‘The case for off-shore processing is strong’: Bishop backs tough stance on Rwanda migrant plan
- Dr Michael Nazir-Ali backed controversial plan of deporting refugees to Rwanda
- The former Bishop of Rochester said most arriving were from safe countries
- He urged clergy to consider impact of open borders policy on public services
A prominent cleric today defends the Government’s tough stance on illegal migration in a rebuke to the Archbishop of Canterbury.
Former senior Church of England bishop Dr Michael Nazir-Ali claims most migrants crossing the Channel by dinghy have come from safe countries and that many are seeking a better life, not fleeing war or torture.
He backs the controversial proposal of deporting asylum seekers to Rwanda or processing claims outside of the UK.
And he calls on fellow clergymen to consider the consequences for public services of their calls for the country to open its borders. His comments come ahead of a House of Lords debate called on Friday by the Church’s most senior cleric about the Government’s asylum policy.
Dr Michael Nazir-Ali backs the controversial proposal of deporting asylum seekers to Rwanda or processing claims outside of the UK.
The Archbishop of Canterbury, Justin Welby, does not support the scheme and previously described it as ‘heartless’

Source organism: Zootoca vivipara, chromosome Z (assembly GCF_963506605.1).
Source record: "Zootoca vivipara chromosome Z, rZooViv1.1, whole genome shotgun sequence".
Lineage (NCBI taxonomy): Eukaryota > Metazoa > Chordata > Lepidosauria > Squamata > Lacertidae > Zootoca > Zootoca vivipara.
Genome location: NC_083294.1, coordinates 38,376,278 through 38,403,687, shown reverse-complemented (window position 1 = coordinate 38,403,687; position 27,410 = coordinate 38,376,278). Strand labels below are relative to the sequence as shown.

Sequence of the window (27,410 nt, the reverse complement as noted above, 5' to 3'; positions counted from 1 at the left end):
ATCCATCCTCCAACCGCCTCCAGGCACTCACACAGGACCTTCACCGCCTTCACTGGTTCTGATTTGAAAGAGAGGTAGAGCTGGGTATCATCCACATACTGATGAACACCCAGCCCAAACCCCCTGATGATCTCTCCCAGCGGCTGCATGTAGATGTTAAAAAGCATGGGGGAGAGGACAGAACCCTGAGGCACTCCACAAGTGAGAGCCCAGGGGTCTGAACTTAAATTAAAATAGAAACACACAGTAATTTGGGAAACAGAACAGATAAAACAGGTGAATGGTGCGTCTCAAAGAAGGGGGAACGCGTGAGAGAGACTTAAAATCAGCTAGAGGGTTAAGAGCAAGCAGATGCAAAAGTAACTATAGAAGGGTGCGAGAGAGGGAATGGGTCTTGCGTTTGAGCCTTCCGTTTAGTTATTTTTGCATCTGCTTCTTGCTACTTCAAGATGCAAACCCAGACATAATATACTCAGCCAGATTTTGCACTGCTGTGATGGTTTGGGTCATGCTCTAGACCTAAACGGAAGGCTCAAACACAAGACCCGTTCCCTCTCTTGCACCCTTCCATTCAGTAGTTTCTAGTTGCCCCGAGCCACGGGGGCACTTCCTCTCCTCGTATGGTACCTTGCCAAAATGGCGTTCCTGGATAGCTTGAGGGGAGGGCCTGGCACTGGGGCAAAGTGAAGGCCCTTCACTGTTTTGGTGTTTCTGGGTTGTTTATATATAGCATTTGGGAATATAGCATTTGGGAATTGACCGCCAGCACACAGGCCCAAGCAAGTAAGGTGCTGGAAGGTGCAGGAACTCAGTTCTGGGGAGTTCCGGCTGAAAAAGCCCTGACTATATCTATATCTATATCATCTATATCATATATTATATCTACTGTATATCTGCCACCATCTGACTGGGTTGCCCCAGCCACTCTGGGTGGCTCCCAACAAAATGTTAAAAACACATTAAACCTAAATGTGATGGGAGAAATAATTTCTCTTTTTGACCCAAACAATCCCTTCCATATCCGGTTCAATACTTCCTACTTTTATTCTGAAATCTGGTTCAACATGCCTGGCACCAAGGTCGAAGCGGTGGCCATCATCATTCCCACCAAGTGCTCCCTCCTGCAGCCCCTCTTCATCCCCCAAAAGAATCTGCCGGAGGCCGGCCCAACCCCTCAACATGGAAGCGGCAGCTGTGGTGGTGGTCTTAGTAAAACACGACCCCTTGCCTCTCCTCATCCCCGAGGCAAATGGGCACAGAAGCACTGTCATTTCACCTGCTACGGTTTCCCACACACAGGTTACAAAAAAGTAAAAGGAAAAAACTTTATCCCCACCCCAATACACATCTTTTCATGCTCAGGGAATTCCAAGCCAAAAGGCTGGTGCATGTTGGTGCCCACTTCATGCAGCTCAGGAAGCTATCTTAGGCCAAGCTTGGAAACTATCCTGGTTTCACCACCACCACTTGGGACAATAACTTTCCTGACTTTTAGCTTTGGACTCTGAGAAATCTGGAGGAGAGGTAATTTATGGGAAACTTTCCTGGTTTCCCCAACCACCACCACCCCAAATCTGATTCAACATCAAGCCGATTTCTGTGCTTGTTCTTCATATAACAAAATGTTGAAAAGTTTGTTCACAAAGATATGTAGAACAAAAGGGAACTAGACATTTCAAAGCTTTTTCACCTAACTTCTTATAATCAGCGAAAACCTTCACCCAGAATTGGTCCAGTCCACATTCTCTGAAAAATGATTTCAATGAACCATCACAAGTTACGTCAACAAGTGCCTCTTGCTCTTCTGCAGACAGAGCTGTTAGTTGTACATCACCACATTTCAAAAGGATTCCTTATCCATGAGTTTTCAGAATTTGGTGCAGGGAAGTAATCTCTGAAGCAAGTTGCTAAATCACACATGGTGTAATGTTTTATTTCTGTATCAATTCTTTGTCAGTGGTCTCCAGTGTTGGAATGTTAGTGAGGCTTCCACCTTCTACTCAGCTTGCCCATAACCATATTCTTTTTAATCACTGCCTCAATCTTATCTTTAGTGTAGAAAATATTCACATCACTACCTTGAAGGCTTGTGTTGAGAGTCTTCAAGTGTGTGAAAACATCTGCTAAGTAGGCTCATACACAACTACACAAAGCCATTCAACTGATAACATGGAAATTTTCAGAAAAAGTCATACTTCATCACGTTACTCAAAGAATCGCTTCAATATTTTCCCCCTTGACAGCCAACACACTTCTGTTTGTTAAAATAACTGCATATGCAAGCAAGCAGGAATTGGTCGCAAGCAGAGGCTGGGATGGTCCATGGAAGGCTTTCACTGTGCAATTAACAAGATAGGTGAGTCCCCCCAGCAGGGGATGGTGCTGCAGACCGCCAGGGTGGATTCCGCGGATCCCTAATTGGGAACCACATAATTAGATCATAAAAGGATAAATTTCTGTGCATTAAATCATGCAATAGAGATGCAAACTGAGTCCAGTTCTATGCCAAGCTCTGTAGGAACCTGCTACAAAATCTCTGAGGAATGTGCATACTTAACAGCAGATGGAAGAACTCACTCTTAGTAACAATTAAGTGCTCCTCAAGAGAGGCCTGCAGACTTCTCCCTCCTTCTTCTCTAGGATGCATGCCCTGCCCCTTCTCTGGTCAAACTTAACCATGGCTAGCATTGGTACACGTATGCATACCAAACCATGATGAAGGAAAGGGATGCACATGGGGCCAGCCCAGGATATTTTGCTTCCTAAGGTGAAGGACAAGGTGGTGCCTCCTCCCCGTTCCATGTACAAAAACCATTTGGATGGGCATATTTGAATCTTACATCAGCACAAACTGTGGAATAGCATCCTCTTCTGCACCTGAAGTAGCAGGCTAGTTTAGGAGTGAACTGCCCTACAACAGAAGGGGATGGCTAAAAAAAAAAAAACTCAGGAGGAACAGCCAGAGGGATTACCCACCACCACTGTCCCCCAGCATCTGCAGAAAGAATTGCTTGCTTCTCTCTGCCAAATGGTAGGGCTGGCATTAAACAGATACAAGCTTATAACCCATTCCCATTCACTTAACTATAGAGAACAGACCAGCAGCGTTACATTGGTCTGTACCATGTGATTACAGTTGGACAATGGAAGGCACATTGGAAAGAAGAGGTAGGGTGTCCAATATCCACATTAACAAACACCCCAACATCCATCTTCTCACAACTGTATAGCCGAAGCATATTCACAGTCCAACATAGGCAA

Archbishop of Canterbury Justin Welby has previously condemned the Rwanda scheme as ‘heartless’.
In the foreword to a report by three academics on the morality of asylum, Dr Nazir-Ali – who last year converted to Roman Catholicism – writes: ‘Illegal immigration puts pressure on the state to narrow the scope for legal immigration, needed to staff essential services, such as the NHS, or to provide talent and labour for a whole range of business and industry.
‘It also puts on pressure to further restrict family-related immigration, and, indeed, genuine refugees allocated to the UK by the UNHCR (the United Nations’ refugee committee) and other international organisations.’
He points out that Australia’s approach to illegal migrants has had a deterrent effect, adding: ‘The case for off-shore processing of those arriving here illegally is strong because of the difficulties in removing people, once they are here.’
Sending immigrants to Rwanda for their claims to be processed is ‘one way of dealing with the situation’ and despite lingering human rights concerns it seems a ‘relatively stable and prospering place’.
The former Bishop of Rochester says ‘most of those arriving on our shores in small boats have come via at least one safe country’ and so ‘are not refugees in the conventional sense’. Although some may have been tortured or locked up in their home countries, ‘they were in no such danger in France or Belgium’.
He adds: ‘Many, however, are younger men whose parents may be helping them to evade conscription in countries like Iran or Syria or they may just be economic migrants.’
However, he agrees that churches are ‘morally obliged’ to assist arrivals and defends their right to contribute to the debate on immigration.
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